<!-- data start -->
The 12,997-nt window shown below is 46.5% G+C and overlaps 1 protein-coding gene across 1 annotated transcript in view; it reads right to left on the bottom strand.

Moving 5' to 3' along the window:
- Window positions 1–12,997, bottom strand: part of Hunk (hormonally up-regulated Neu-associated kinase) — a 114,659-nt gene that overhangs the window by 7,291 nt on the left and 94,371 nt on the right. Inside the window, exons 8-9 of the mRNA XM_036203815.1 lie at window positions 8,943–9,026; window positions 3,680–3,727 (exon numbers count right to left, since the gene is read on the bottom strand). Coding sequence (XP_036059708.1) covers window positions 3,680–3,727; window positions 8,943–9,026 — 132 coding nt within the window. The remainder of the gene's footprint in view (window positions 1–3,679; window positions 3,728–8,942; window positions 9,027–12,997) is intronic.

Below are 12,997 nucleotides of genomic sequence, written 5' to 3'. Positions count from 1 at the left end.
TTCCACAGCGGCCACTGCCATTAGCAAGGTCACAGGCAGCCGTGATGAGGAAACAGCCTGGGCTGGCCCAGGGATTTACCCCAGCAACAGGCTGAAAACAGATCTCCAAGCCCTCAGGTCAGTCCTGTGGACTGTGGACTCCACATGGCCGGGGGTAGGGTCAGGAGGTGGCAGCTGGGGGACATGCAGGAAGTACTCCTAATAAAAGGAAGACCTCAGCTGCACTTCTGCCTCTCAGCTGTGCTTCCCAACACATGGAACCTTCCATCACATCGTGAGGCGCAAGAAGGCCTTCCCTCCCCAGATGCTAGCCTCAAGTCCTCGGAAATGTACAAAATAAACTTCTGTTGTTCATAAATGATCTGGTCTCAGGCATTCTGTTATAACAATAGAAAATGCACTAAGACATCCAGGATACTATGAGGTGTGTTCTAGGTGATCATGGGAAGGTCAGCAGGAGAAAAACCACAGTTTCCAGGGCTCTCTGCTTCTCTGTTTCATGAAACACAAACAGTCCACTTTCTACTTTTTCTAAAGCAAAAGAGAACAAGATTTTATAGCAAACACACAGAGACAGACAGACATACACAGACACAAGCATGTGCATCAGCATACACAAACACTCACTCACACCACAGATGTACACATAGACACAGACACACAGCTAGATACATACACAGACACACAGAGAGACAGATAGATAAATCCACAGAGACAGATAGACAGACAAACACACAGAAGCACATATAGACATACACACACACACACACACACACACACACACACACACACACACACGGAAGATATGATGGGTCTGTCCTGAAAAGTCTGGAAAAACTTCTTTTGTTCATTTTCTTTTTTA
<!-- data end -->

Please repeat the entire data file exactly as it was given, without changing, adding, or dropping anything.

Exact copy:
The 12,997-nt window shown below is 46.5% G+C and overlaps 1 protein-coding gene across 1 annotated transcript in view; it reads right to left on the bottom strand.

Moving 5' to 3' along the window:
- Window positions 1–12,997, bottom strand: part of Hunk (hormonally up-regulated Neu-associated kinase) — a 114,659-nt gene that overhangs the window by 7,291 nt on the left and 94,371 nt on the right. Inside the window, exons 8-9 of the mRNA XM_036203815.1 lie at window positions 8,943–9,026; window positions 3,680–3,727 (exon numbers count right to left, since the gene is read on the bottom strand). Coding sequence (XP_036059708.1) covers window positions 3,680–3,727; window positions 8,943–9,026 — 132 coding nt within the window. The remainder of the gene's footprint in view (window positions 1–3,679; window positions 3,728–8,942; window positions 9,027–12,997) is intronic.

Below are 12,997 nucleotides of genomic sequence, written 5' to 3'. Positions count from 1 at the left end.
TTCCACAGCGGCCACTGCCATTAGCAAGGTCACAGGCAGCCGTGATGAGGAAACAGCCTGGGCTGGCCCAGGGATTTACCCCAGCAACAGGCTGAAAACAGATCTCCAAGCCCTCAGGTCAGTCCTGTGGACTGTGGACTCCACATGGCCGGGGGTAGGGTCAGGAGGTGGCAGCTGGGGGACATGCAGGAAGTACTCCTAATAAAAGGAAGACCTCAGCTGCACTTCTGCCTCTCAGCTGTGCTTCCCAACACATGGAACCTTCCATCACATCGTGAGGCGCAAGAAGGCCTTCCCTCCCCAGATGCTAGCCTCAAGTCCTCGGAAATGTACAAAATAAACTTCTGTTGTTCATAAATGATCTGGTCTCAGGCATTCTGTTATAACAATAGAAAATGCACTAAGACATCCAGGATACTATGAGGTGTGTTCTAGGTGATCATGGGAAGGTCAGCAGGAGAAAAACCACAGTTTCCAGGGCTCTCTGCTTCTCTGTTTCATGAAACACAAACAGTCCACTTTCTACTTTTTCTAAAGCAAAAGAGAACAAGATTTTATAGCAAACACACAGAGACAGACAGACATACACAGACACAAGCATGTGCATCAGCATACACAAACACTCACTCACACCACAGATGTACACATAGACACAGACACACAGCTAGATACATACACAGACACACAGAGAGACAGATAGATAAATCCACAGAGACAGATAGACAGACAAACACACAGAAGCACATATAGACATACACACACACACACACACACACACACACACACACACACACACACGGAAGATATGATGGGTCTGTCCTGAAAAGTCTGGAAAAACTTCTTTTGTTCATTTTCTTTTTTA